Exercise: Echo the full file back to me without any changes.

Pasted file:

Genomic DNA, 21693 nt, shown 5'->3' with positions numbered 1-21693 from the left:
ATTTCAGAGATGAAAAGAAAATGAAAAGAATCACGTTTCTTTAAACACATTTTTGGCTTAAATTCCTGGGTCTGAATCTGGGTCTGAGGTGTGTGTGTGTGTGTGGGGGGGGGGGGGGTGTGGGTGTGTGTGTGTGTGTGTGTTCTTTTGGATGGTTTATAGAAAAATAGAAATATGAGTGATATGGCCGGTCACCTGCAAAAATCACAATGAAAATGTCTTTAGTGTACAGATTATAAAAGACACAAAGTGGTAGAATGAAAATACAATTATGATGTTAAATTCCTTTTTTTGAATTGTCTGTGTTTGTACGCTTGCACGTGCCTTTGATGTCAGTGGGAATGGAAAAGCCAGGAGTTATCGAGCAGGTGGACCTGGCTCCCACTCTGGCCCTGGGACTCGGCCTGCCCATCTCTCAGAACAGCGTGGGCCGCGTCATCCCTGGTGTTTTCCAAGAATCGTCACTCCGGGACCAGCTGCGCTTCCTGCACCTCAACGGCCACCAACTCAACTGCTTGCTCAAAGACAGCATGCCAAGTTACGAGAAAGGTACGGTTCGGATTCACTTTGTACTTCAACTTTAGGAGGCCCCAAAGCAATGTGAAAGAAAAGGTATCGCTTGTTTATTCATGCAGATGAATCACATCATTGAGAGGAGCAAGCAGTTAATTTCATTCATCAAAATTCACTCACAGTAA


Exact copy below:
Genomic DNA, 21693 nt, shown 5'->3' with positions numbered 1-21693 from the left:
ATTTCAGAGATGAAAAGAAAATGAAAAGAATCACGTTTCTTTAAACACATTTTTGGCTTAAATTCCTGGGTCTGAATCTGGGTCTGAGGTGTGTGTGTGTGTGTGGGGGGGGGGGGGGTGTGGGTGTGTGTGTGTGTGTGTGTTCTTTTGGATGGTTTATAGAAAAATAGAAATATGAGTGATATGGCCGGTCACCTGCAAAAATCACAATGAAAATGTCTTTAGTGTACAGATTATAAAAGACACAAAGTGGTAGAATGAAAATACAATTATGATGTTAAATTCCTTTTTTTGAATTGTCTGTGTTTGTACGCTTGCACGTGCCTTTGATGTCAGTGGGAATGGAAAAGCCAGGAGTTATCGAGCAGGTGGACCTGGCTCCCACTCTGGCCCTGGGACTCGGCCTGCCCATCTCTCAGAACAGCGTGGGCCGCGTCATCCCTGGTGTTTTCCAAGAATCGTCACTCCGGGACCAGCTGCGCTTCCTGCACCTCAACGGCCACCAACTCAACTGCTTGCTCAAAGACAGCATGCCAAGTTACGAGAAAGGTACGGTTCGGATTCACTTTGTACTTCAACTTTAGGAGGCCCCAAAGCAATGTGAAAGAAAAGGTATCGCTTGTTTATTCATGCAGATGAATCACATCATTGAGAGGAGCAAGCAGTTAATTTCATTCATCAAAATTCACTCACAGTAA